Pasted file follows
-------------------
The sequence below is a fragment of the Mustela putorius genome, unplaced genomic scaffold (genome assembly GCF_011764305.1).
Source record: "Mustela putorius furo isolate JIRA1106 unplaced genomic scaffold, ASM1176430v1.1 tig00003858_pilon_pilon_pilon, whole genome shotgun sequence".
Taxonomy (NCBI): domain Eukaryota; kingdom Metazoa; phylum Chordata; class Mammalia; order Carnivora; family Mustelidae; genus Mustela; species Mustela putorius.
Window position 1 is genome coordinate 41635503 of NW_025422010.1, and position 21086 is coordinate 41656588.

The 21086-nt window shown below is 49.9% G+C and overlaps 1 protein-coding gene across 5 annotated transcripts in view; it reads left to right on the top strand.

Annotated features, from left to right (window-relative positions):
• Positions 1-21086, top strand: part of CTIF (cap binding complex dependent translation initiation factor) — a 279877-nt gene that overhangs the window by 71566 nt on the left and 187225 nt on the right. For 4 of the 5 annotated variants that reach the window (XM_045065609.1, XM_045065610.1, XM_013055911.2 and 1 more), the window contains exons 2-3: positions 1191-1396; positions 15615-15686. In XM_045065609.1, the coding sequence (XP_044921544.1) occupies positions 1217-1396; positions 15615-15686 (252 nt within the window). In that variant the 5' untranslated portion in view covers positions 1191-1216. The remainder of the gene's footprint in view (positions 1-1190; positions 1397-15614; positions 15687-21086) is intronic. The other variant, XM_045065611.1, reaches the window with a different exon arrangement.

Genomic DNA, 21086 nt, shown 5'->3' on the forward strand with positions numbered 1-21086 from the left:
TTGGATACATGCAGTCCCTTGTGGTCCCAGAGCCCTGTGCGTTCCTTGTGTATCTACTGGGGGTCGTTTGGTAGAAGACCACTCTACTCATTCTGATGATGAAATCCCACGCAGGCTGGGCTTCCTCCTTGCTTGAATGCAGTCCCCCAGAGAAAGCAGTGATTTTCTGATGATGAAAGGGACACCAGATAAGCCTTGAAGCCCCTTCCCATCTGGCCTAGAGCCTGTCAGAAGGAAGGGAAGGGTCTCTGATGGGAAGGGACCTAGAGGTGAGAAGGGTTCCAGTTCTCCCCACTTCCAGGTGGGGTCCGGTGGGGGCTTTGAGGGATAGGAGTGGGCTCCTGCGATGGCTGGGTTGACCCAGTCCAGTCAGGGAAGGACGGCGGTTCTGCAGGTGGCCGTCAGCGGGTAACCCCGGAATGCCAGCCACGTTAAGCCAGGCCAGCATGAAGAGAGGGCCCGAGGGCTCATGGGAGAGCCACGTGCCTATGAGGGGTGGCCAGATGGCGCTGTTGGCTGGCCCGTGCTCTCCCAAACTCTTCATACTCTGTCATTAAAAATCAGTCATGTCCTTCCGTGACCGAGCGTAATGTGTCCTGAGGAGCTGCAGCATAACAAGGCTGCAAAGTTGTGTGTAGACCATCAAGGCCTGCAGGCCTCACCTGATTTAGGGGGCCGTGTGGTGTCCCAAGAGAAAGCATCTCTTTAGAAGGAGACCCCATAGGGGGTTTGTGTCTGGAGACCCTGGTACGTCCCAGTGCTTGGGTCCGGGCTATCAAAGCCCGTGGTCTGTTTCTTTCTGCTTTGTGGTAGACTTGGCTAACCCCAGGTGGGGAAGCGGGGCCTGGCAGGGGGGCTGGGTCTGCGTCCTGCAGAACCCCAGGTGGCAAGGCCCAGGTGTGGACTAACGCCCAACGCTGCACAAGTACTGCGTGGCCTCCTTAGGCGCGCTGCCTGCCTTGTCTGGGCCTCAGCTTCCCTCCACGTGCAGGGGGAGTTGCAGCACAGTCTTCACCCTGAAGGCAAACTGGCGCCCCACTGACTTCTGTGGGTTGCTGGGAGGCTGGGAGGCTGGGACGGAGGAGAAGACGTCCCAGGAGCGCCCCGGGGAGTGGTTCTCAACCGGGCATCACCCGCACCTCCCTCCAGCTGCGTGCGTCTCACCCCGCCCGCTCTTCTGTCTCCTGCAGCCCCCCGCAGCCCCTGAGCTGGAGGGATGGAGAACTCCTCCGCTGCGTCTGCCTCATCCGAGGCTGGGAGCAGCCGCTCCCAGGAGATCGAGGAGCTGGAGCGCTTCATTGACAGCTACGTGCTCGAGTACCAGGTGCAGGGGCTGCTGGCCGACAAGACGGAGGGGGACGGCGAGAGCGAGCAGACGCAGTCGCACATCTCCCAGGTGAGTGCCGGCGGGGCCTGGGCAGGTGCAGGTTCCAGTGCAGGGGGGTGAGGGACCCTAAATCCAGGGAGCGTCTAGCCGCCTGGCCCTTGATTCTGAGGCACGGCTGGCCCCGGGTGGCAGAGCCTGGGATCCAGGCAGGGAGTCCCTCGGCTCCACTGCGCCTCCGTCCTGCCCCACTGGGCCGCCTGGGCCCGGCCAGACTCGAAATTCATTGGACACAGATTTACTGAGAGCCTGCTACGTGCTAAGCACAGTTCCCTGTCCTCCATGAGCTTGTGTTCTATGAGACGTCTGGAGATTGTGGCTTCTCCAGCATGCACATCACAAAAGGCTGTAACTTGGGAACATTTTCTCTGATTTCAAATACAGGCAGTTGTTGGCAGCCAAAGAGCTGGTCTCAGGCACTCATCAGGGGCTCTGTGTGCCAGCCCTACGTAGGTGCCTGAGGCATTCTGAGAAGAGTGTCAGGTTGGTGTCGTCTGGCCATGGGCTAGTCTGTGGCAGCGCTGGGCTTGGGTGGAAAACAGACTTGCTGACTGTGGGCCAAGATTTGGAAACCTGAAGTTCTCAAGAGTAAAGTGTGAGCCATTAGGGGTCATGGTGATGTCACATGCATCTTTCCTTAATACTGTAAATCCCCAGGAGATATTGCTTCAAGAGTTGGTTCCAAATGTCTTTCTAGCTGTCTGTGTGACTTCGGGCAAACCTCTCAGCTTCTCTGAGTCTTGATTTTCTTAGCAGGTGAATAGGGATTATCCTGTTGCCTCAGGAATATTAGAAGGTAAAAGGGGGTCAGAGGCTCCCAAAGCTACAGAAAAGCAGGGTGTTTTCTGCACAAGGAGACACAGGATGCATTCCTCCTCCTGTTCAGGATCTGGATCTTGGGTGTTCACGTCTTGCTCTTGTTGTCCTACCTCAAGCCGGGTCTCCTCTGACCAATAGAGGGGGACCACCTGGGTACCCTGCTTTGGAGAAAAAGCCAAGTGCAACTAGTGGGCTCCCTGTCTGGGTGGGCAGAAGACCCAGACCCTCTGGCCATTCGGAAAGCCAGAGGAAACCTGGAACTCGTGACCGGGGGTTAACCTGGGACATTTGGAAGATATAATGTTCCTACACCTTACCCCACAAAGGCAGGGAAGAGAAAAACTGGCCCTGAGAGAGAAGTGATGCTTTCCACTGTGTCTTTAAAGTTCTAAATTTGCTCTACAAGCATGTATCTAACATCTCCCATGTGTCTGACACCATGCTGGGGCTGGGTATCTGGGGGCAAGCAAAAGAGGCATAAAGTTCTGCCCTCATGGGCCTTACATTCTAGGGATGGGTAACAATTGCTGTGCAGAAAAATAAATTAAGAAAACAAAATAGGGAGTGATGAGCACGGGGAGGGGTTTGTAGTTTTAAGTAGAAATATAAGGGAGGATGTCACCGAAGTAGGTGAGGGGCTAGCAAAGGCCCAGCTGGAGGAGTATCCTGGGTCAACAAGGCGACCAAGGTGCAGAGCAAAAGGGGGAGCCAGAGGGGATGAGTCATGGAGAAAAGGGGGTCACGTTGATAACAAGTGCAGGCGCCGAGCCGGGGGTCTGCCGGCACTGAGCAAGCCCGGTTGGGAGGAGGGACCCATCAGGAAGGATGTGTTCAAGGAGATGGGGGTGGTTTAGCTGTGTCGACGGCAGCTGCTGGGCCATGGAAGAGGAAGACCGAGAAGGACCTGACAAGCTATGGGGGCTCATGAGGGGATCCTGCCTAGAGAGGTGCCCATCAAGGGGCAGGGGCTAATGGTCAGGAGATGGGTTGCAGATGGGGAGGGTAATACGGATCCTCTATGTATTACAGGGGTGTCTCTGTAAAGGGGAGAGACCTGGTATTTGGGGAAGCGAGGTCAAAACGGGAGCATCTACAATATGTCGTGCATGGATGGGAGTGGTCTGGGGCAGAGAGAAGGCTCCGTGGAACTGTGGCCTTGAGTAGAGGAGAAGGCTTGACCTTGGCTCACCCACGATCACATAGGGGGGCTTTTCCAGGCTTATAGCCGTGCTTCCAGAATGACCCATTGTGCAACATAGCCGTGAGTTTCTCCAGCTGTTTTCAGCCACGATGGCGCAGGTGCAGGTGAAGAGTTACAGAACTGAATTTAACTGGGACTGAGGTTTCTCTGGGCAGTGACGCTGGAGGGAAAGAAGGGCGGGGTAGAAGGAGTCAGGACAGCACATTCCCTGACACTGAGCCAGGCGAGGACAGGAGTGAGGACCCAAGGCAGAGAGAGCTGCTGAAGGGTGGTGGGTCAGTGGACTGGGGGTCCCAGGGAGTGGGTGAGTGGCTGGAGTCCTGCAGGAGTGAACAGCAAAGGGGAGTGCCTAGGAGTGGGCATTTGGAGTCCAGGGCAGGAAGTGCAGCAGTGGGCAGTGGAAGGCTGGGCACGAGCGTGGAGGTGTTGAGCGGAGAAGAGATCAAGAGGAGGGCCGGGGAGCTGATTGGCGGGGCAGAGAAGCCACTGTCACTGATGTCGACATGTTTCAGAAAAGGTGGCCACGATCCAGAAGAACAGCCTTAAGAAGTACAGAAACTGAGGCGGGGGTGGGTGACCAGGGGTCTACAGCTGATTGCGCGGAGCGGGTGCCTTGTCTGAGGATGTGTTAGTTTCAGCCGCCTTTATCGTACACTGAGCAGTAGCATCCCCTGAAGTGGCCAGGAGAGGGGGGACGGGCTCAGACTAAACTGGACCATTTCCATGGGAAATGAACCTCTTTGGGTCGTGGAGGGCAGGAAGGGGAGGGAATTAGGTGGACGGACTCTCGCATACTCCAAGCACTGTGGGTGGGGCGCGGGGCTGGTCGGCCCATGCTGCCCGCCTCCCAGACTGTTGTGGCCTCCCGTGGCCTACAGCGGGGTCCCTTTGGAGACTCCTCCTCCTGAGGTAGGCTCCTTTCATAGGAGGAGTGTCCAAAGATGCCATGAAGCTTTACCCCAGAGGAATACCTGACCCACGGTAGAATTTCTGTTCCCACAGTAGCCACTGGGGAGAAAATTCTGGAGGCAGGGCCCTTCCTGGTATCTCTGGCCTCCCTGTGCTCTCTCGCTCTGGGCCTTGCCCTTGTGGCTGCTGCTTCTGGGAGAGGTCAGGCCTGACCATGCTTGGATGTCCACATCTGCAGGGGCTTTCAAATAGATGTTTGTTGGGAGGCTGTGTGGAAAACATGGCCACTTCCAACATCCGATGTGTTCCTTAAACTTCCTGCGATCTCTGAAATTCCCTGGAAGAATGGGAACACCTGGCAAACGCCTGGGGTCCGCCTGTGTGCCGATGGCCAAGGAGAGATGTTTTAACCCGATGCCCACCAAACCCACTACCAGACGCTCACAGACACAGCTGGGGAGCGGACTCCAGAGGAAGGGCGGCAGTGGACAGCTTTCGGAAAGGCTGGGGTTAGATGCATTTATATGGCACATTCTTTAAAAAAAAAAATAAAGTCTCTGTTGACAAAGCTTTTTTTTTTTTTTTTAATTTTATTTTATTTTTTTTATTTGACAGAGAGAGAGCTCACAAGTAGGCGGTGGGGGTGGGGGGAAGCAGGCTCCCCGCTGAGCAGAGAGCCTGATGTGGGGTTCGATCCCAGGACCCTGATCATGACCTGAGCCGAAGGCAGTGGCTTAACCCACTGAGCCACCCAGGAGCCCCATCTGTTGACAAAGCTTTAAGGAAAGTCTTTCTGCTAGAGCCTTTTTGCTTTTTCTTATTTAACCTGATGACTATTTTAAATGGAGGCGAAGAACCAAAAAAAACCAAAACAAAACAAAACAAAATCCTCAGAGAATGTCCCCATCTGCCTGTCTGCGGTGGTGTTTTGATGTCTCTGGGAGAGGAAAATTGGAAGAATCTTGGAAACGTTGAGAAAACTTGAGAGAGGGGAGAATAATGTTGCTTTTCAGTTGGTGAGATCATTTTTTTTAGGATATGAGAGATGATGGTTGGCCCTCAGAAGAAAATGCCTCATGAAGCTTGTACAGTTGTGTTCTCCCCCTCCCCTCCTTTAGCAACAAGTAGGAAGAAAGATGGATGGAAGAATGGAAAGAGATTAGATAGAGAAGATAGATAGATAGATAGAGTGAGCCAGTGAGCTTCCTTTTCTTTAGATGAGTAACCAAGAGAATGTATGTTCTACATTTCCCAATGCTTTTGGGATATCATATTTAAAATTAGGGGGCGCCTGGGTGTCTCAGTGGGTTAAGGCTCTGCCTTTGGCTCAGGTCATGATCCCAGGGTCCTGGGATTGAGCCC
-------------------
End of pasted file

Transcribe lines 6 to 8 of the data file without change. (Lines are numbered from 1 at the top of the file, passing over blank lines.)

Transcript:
Annotated features, from left to right (window-relative positions):
• Positions 1-21086, top strand: part of CTIF (cap binding complex dependent translation initiation factor) — a 279877-nt gene that overhangs the window by 71566 nt on the left and 187225 nt on the right. For 4 of the 5 annotated variants that reach the window (XM_045065609.1, XM_045065610.1, XM_013055911.2 and 1 more), the window contains exons 2-3: positions 1191-1396; positions 15615-15686. In XM_045065609.1, the coding sequence (XP_044921544.1) occupies positions 1217-1396; positions 15615-15686 (252 nt within the window). In that variant the 5' untranslated portion in view covers positions 1191-1216. The remainder of the gene's footprint in view (positions 1-1190; positions 1397-15614; positions 15687-21086) is intronic. The other variant, XM_045065611.1, reaches the window with a different exon arrangement.

Genomic DNA, 21086 nt, shown 5'->3' on the forward strand with positions numbered 1-21086 from the left: